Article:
Inflammation of the blood vessels around the head and scalp
- Rare under the age of 55; increasingly common with age
- More common in females
- Sometimes runs in families; more common in white people
- Lifestyle is not a significant factor
In giant cell arteritis, also called temporal arteritis, particular arteries become inflamed and narrowed, reducing the blood flow through them. The disorder mainly affects blood vessels in the head and scalp, such as the temporal arteries (the arteries on the sides of the forehead). In some cases, the arteries that supply blood to the eyes are affected.
The cause of giant cell arteritis is not known, but it may be due to an autoimmune reaction in which the immune system attacks the arteries. Giant cell arteritis may occur with polymyalgia rheumatica, may sometimes run in families (suggesting that genetic factors may be involved), and is more common in women and older people.
What are the symptoms?
If you have giant cell arteritis, you may notice the following symptoms:
Severe headaches affecting either one or both sides of the head.
Tenderness of the scalp.
Pain in the sides of the face, which becomes worse on chewing.
Prominent, tender temporal arteries.
Loss of appetite and weight loss.
These symptoms may be accompanied by those of polymyalgia rheumatica, such as pain and stiffness in the muscles of the shoulders and hips. In rare cases, a stroke may occur. If you also develop visual disturbances, you should consult your doctor at once because untreated giant cell arteritis can lead to loss of an area of vision or even blindness.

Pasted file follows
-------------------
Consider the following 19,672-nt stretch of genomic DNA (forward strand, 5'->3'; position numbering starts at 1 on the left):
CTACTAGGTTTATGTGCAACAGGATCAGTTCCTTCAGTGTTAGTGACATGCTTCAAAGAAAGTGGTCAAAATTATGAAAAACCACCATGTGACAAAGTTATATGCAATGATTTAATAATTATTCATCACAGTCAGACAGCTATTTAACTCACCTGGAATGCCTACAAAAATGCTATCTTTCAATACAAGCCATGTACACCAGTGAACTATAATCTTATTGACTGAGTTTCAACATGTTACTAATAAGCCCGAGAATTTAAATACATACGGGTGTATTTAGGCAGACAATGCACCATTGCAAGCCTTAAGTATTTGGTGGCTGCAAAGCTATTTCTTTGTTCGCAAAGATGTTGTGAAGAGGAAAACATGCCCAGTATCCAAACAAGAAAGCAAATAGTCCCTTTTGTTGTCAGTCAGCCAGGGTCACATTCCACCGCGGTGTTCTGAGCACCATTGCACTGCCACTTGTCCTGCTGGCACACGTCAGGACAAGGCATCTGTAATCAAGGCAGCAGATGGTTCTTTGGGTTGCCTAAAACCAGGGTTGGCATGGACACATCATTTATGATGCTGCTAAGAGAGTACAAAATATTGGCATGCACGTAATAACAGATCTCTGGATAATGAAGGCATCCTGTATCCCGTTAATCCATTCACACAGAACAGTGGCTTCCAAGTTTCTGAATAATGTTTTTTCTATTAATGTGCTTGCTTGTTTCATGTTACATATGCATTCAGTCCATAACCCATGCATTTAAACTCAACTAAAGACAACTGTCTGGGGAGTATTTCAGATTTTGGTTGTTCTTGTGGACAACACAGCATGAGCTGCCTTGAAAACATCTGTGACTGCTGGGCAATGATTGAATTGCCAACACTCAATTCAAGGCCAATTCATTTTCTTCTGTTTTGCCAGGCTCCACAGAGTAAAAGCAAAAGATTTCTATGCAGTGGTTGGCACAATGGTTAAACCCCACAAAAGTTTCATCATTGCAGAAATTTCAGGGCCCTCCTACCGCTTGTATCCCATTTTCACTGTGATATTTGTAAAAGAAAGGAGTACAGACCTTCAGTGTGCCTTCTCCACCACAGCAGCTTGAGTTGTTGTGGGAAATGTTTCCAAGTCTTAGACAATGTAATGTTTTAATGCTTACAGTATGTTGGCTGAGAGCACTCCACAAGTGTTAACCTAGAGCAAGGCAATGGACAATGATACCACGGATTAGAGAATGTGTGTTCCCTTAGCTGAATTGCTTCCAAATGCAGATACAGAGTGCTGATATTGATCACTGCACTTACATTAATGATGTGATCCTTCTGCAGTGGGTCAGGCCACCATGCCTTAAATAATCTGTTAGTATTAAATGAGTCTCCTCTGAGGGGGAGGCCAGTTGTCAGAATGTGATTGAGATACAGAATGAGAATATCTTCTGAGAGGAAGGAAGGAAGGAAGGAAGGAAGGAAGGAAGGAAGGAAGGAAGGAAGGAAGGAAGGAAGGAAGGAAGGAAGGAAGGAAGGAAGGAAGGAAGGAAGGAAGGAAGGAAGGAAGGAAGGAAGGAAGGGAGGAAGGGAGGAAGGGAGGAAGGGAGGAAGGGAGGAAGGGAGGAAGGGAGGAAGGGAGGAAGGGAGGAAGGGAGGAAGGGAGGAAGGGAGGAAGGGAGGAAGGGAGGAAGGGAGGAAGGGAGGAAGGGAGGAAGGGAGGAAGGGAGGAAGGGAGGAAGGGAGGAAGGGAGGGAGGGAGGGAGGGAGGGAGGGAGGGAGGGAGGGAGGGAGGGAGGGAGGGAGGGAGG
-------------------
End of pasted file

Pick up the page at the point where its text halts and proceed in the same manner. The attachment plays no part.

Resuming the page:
What might be done?
Your doctor may be able to diagnose giant cell arteritis from your description of the headache and by a physical examination. He or she may arrange for an urgent blood test to look for inflammation. You may also have a biopsy of the temporal artery, in which a tissue sample is taken for examination.
To reduce inflammation, a high dose of an oral corticosteroid will be prescribed immediately. The symptoms of giant cell arteritis usually improve within 24 hours of starting treatment. Once the condition improves, the initial high dose of corticosteroid will be reduced, but you may need to continue taking smaller doses for 2–3 years.
Your doctor will probably recommend that you have regular blood tests to monitor the course of the disorder. He or she may prescribe an immunosuppressant as an alternative drug if there is little or no improvement in your condition or if you develop side effects with the corticosteroid.
What is the prognosis?
In some cases, giant cell arteritis may clear up completely with treatment, but in other cases the symptoms may recur. If you already have vision impairment due to giant cell arteritis, your sight may not improve with treatment. However, it may be possible to prevent further deterioration of your vision.
From the 2010 revision of the Complete Home Medical Guide © Dorling Kindersley Limited.
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